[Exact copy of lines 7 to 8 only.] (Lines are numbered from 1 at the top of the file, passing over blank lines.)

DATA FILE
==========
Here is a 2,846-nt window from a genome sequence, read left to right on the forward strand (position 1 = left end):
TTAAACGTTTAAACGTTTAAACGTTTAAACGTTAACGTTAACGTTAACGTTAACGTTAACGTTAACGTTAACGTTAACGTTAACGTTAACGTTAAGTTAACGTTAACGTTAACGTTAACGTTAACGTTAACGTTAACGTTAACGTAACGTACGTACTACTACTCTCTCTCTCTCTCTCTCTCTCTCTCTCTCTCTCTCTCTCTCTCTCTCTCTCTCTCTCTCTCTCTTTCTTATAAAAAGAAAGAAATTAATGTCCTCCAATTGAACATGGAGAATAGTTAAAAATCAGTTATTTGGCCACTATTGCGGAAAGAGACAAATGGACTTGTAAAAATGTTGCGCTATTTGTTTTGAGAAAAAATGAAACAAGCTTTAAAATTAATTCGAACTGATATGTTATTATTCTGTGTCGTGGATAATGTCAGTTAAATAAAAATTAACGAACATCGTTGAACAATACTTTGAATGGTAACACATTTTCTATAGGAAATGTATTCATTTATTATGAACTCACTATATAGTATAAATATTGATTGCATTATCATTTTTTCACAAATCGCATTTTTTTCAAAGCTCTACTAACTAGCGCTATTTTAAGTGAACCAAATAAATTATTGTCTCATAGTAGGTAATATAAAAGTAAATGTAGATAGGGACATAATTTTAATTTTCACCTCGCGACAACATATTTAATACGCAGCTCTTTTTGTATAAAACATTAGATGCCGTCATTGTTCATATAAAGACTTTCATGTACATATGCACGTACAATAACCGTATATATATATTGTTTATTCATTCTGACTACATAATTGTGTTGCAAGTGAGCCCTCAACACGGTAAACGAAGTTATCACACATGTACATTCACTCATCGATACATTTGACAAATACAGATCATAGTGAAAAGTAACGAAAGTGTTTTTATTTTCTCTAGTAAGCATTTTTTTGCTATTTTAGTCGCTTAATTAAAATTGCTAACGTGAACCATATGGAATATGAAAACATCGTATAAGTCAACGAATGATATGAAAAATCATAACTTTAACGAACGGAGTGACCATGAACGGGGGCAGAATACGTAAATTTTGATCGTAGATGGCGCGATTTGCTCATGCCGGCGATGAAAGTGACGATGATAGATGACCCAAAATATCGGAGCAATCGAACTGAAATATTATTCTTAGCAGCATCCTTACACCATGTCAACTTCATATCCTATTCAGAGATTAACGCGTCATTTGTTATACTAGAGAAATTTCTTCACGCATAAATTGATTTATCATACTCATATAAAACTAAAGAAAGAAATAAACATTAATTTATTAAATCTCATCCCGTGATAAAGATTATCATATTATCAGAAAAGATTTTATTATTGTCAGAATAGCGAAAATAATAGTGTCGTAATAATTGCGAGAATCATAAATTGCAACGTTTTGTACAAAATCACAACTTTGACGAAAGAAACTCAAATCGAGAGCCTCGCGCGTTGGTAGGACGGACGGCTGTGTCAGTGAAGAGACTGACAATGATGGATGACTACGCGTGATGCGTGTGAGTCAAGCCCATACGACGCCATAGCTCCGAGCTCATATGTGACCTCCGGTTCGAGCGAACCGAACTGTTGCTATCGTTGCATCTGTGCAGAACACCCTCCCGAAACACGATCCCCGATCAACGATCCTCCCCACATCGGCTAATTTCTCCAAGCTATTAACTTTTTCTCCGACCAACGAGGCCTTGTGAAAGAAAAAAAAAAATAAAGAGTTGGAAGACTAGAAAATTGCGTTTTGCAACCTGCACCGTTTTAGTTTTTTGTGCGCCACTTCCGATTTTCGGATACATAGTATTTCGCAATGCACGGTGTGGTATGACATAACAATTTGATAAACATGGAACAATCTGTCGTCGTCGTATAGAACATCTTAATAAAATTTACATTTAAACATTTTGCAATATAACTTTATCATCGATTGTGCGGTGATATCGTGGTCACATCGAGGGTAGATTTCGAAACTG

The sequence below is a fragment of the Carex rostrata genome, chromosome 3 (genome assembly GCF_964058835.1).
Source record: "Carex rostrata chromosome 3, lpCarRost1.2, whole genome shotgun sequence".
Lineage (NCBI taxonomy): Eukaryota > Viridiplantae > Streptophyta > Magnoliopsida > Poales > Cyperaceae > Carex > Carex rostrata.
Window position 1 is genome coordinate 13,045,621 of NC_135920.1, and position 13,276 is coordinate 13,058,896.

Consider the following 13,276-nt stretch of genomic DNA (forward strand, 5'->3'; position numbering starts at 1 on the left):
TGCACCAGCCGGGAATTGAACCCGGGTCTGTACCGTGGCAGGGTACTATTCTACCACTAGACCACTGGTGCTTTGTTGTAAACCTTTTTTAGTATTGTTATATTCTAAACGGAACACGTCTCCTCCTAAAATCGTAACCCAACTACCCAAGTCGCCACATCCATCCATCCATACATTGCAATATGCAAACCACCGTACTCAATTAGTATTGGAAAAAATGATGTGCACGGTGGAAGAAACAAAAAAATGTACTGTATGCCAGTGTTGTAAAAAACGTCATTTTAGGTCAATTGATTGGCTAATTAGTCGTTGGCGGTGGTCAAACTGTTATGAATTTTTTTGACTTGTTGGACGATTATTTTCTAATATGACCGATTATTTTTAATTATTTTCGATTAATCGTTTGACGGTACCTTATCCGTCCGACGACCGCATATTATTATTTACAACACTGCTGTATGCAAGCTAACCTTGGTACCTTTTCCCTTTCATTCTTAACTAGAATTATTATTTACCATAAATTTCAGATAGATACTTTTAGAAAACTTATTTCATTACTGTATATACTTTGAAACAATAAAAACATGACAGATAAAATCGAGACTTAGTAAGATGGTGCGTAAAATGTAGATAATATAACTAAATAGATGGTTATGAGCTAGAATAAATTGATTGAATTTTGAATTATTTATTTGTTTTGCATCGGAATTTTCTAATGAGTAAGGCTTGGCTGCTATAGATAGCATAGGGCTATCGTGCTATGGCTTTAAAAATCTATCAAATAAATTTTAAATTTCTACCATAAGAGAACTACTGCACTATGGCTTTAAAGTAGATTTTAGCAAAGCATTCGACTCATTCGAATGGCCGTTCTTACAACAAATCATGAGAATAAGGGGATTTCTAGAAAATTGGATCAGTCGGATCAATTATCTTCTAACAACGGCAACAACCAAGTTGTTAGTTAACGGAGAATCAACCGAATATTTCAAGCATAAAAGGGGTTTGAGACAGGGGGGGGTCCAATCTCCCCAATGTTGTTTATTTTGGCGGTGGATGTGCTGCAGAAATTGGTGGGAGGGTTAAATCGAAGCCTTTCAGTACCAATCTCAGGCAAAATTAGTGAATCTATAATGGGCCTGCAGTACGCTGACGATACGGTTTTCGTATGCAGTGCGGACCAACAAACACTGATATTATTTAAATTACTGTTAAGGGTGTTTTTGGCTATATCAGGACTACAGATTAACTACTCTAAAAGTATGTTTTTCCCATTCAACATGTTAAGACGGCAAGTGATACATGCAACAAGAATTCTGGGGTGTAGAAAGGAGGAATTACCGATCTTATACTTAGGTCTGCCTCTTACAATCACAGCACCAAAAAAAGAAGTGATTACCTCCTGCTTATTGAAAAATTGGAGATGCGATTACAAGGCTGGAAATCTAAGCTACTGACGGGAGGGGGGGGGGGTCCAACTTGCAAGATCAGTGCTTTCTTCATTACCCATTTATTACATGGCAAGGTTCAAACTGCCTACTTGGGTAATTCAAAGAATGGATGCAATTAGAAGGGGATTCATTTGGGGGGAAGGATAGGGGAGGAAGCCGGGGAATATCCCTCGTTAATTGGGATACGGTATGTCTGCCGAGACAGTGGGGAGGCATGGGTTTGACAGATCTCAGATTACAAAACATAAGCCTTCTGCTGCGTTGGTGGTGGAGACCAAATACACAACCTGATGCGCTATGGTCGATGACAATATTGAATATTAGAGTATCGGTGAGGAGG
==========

Consider the following 13,276-nt stretch of genomic DNA (forward strand, 5'->3'; position numbering starts at 1 on the left):
TGCACCAGCCGGGAATTGAACCCGGGTCTGTACCGTGGCAGGGTACTATTCTACCACTAGACCACTGGTGCTTTGTTGTAAACCTTTTTTAGTATTGTTATATTCTAAACGGAACACGTCTCCTCCTAAAATCGTAACCCAACTACCCAAGTCGCCACATCCATCCATCCATACATTGCAATATGCAAACCACCGTACTCAATTAGTATTGGAAAAAATGATGTGCACGGTGGAAGAAACAAAAAAATGTACTGTATGCCAGTGTTGTAAAAAACGTCATTTTAGGTCAATTGATTGGCTAATTAGTCGTTGGCGGTGGTCAAACTGTTATGAATTTTTTTGACTTGTTGGACGATTATTTTCTAATATGACCGATTATTTTTAATTATTTTCGATTAATCGTTTGACGGTACCTTATCCGTCCGACGACCGCATATTATTATTTACAACACTGCTGTATGCAAGCTAACCTTGGTACCTTTTCCCTTTCATTCTTAACTAGAATTATTATTTACCATAAATTTCAGATAGATACTTTTAGAAAACTTATTTCATTACTGTATATACTTTGAAACAATAAAAACATGACAGATAAAATCGAGACTTAGTAAGATGGTGCGTAAAATGTAGATAATATAACTAAATAGATGGTTATGAGCTAGAATAAATTGATTGAATTTTGAATTATTTATTTGTTTTGCATCGGAATTTTCTAATGAGTAAGGCTTGGCTGCTATAGATAGCATAGGGCTATCGTGCTATGGCTTTAAAAATCTATCAAATAAATTTTAAATTTCTACCATAAGAGAACTACTGCACTATGGCTTTAAAGTAGATTTTAGCAAAGCATTCGACTCATTCGAATGGCCGTTCTTACAACAAATCATGAGAATAAGGGGATTTCTAGAAAATTGGATCAGTCGGATCAATTATCTTCTAACAACGGCAACAACCAAGTTGTTAGTTAACGGAGAATCAACCGAATATTTCAAGCATAAAAGGGGTTTGAGACAGGGGGGGGTCCAATCTCCCCAATGTTGTTTATTTTGGCGGTGGATGTGCTGCAGAAATTGGTGGGAGGGTTAAATCGAAGCCTTTCAGTACCAATCTCAGGCAAAATTAGTGAATCTATAATGGGCCTGCAGTACGCTGACGATACGGTTTTCGTATGCAGTGCGGACCAACAAACACTGATATTATTTAAATTACTGTTAAGGGTGTTTTTGGCTATATCAGGACTACAGATTAACTACTCTAAAAGTATGTTTTTCCCATTCAACATGTTAAGACGGCAAGTGATACATGCAACAAGAATTCTGGGGTGTAGAAAGGAGGAATTACCGATCTTATACTTAGGTCTGCCTCTTACAATCACAGCACCAAAAAAAGAAGTGATTACCTCCTGCTTATTGAAAAATTGGAGATGCGATTACAAGGCTGGAAATCTAAGCTACTGACGGGAGGGGGGGGGGGTCCAACTTGCAAGATCAGTGCTTTCTTCATTACCCATTTATTACATGGCAAGGTTCAAACTGCCTACTTGGGTAATTCAAAGAATGGATGCAATTAGAAGGGGATTCATTTGGGGGGAAGGATAGGGGAGGAAGCCGGGGAATATCCCTCGTTAATTGGGATACGGTATGTCTGCCGAGACAGTGGGGAGGCATGGGTTTGACAGATCTCAGATTACAAAACATAAGCCTTCTGCTGCGTTGGTGGTGGAGACCAAATACACAACCTGATGCGCTATGGTCGATGACAATATTGAATATTAGAGTATCGGTGAGGAGG